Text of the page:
Snow Patrol are set to return with Wildness, their first album in seven years, which finds the band searching for clarity, connection, and meaning, while staying true to the melodic songwriting prowess that brought them to prominence. 

From an angel and a tennis player to a joyfully paint-splashed lady, Hangleton and East Brighton residents have been creating life-size 'avatars': colourfully painted, cut-out figures that explore who they are or who they would like to be for a Brighton Festival project called Looking Through Each Other's Eyes.

Rituals is the ambitious new album from Australian musician Amaya Laucirica (who played a storming set at last weekend's Brighton's Great Escape Festival). Her work blends the swirling contours of the Cocteau Twins with the wistful melodies of The Go-Betweens and the sonic depth of Yo La Tengo. 

Following last year's success, Byline Festival returns to Pippingford Park, in East Sussex, and once again promises festivalgoers a unique opportunity to recapture the spirit of festivals when they had a sense of purpose. 

John Finnemore has followed a well worn path and is pretty much your definitive BBC Radio 4 comedian; studied English at Cambridge University and cut his teeth in the Cambridge footlights rising to become its vice president in his final year. After graduating, he performed in Sensible Haircut with the Footlights team at the Edinburgh Festival Fringe in 2000.

Following band frontman Mike Peters' major undertaking for last week's Record Store Day – which saw him perform at record shops in London, New York and Los Angeles in a three-stop transcontinental trip within twenty-four hours – The Alarm announce the release of their new album Equals.

A special ceremony is being held next month at Woodvale Cemetery, Brighton, to return the gravestone of Thomas Highflyer, a 12-year-old slave boy who was rescued from a slave dhow and died in Brighton 148 years ago.

My first visit to The Spire. As you may have guessed from the name it was once a church (St Mark's Chapel, in East Brighton). This one has been converted to an arts venue. It still looks very much like a church though, just missing the pews and altar etc and of course, it has a stage… and wonderfully, and at least on this night, a foyer with seating and a bar.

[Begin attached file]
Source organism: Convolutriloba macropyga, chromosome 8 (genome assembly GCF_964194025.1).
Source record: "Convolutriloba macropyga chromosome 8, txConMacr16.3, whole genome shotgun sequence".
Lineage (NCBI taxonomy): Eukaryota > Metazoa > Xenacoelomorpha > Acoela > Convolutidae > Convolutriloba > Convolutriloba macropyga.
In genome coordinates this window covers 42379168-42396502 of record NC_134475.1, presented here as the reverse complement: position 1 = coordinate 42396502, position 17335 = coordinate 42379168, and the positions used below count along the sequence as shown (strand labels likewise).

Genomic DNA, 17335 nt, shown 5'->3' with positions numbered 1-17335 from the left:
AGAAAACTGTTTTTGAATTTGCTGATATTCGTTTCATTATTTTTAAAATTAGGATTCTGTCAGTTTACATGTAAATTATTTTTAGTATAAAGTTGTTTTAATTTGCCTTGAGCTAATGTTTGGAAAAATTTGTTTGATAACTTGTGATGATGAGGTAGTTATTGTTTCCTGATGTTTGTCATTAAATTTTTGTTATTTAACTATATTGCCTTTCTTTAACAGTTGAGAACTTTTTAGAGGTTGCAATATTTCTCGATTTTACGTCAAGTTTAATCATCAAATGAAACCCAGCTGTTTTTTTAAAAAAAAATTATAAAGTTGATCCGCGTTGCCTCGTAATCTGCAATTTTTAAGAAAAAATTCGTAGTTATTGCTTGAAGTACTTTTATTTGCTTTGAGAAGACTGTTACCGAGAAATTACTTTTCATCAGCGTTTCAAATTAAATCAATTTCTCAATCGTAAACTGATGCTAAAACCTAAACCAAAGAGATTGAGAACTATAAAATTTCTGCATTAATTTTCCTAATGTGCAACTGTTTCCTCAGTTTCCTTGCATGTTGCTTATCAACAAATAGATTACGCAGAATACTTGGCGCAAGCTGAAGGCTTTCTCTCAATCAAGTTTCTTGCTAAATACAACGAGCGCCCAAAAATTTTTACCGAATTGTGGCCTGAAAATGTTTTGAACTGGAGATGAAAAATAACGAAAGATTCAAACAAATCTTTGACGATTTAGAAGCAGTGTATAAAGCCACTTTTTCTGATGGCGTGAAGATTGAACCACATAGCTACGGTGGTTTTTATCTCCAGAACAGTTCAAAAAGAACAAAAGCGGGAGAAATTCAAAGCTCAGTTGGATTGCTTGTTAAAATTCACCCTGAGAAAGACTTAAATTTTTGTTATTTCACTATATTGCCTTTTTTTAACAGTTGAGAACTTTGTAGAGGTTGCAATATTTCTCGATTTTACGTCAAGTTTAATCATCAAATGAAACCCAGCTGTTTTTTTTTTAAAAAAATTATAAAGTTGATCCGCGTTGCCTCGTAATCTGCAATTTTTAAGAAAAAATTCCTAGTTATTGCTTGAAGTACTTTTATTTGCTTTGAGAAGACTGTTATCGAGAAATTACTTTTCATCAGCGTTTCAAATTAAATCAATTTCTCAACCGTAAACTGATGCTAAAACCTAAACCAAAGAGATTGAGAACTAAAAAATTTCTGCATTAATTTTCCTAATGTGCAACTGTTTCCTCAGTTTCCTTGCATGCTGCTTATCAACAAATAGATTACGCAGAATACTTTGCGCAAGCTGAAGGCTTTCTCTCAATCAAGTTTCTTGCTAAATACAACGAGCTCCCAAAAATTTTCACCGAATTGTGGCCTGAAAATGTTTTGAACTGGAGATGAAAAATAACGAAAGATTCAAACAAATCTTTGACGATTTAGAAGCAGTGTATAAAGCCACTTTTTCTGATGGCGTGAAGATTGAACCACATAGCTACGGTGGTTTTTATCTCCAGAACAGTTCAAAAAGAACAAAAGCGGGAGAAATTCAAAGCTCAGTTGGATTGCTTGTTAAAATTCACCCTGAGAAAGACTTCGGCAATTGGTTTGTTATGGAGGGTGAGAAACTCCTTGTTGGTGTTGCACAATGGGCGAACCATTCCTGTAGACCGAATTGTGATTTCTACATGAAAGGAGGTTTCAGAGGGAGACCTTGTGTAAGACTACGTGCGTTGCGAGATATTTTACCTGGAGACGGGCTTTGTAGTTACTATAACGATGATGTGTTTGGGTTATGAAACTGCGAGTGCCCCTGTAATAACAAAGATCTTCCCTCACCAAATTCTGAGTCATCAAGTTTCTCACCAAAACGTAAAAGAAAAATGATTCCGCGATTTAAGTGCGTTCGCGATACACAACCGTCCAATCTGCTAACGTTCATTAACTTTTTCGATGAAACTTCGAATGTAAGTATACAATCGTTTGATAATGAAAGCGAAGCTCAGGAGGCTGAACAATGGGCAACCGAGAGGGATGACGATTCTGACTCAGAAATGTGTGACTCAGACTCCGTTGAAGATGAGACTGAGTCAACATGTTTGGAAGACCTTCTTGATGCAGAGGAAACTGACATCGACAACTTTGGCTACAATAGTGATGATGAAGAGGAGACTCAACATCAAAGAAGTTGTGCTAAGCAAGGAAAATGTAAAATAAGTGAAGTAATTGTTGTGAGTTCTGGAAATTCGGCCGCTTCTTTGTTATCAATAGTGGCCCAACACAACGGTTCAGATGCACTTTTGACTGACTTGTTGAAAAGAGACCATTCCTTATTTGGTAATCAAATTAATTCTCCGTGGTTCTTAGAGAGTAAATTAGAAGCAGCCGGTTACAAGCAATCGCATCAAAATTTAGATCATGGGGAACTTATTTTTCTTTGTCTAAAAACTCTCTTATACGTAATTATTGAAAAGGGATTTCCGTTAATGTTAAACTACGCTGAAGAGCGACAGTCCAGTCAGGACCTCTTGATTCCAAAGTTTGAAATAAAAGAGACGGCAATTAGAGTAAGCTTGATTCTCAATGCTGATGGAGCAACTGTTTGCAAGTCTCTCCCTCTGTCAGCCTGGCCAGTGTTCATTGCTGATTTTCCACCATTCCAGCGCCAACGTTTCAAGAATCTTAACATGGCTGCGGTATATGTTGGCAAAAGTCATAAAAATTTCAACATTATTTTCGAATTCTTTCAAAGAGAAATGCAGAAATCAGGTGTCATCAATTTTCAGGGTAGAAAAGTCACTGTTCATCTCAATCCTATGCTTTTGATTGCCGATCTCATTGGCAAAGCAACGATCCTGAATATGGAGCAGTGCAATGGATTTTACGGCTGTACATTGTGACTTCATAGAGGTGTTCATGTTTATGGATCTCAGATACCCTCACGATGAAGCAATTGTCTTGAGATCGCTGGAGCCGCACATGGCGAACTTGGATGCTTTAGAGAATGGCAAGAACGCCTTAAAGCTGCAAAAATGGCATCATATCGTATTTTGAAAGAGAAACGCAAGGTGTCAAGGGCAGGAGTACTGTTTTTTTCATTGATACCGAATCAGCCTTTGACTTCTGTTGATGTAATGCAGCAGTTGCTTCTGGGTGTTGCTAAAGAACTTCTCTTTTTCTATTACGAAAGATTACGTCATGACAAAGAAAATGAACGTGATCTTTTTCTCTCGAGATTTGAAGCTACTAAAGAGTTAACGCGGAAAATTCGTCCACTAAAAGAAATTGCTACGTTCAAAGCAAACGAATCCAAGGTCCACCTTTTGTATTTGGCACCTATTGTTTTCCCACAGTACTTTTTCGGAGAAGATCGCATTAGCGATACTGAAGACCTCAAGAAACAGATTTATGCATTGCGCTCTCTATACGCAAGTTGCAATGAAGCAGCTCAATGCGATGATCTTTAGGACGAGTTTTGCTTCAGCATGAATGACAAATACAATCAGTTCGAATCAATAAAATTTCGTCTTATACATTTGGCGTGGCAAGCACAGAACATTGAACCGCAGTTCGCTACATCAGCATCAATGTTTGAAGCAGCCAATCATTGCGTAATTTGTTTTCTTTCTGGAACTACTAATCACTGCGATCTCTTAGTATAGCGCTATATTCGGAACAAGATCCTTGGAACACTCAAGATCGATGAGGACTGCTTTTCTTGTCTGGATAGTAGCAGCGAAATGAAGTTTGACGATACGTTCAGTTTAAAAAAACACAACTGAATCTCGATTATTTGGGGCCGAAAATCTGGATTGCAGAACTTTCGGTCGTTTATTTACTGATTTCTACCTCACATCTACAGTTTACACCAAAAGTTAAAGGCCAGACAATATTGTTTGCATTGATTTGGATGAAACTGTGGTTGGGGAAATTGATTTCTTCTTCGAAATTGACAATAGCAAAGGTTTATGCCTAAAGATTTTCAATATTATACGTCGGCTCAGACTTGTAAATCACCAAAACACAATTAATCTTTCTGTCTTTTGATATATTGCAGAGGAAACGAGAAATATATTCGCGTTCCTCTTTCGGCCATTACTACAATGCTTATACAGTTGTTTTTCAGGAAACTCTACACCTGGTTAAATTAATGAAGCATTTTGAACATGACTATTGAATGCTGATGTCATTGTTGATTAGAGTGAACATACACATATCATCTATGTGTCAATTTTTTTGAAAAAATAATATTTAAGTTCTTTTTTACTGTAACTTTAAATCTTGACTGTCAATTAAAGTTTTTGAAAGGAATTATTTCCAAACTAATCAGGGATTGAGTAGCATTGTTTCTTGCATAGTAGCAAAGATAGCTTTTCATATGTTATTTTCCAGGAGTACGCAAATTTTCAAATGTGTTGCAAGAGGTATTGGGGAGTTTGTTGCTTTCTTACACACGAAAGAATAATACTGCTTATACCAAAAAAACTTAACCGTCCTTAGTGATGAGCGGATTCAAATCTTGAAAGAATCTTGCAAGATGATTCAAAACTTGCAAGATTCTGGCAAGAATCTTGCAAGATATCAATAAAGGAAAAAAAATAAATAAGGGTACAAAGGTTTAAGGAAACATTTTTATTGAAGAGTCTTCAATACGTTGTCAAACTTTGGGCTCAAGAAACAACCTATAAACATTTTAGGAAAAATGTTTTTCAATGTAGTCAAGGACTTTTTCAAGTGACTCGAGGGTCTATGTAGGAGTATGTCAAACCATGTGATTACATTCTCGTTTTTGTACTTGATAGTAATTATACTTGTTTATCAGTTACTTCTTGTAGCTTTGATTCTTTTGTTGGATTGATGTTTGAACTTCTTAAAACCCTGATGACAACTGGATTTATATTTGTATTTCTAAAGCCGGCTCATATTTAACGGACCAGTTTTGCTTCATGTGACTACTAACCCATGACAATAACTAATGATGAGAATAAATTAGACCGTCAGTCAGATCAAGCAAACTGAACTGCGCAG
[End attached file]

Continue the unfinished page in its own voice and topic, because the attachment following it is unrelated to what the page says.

It was always a pleasure for The Brighton Magazine to host The Beat's Dave Wakeling, when he performed in the city as part of the 3 Men & Black collective (alongside Jake Burns from Stiff Little Fingers and Pauline Black and Nick Welsh from The Selecter).

A new play by Townsend Theatre Productions relives the extraordinary true story of the Grunwick Strike, a dispute that challenged the way women and immigrants are treated in the workplace.

Brighton based gallery 35 North Contemporary Fine Art is set to host Deanland, a new exhibition of original work by painter Alexander Johnson and photographer John Brockliss. 
Pic by Paul Mansfield

The Rock House Festival 2018 brings together learning disabled bands and upcoming and established music-makers from Brighton and beyond for a day of live music at Green Door Store, Brighton.

Archive search

Search our archives for what's on and gone for the best of this city's theatre music comedy news and much more...







Organising a conference or event in Brighton?
See our Brighton Conference section.
Brighton web design by ...ntd